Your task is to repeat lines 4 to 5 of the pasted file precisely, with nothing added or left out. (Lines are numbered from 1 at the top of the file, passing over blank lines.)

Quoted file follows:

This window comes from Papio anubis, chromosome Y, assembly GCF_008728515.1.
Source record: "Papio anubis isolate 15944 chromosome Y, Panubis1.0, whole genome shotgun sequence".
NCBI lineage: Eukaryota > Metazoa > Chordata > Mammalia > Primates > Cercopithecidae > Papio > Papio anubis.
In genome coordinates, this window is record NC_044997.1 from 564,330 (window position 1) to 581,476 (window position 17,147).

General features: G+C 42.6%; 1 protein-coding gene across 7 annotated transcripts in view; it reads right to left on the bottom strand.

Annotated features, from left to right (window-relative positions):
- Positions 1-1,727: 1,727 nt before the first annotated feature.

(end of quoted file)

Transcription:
In genome coordinates, this window is record NC_044997.1 from 564,330 (window position 1) to 581,476 (window position 17,147).

General features: G+C 42.6%; 1 protein-coding gene across 7 annotated transcripts in view; it reads right to left on the bottom strand.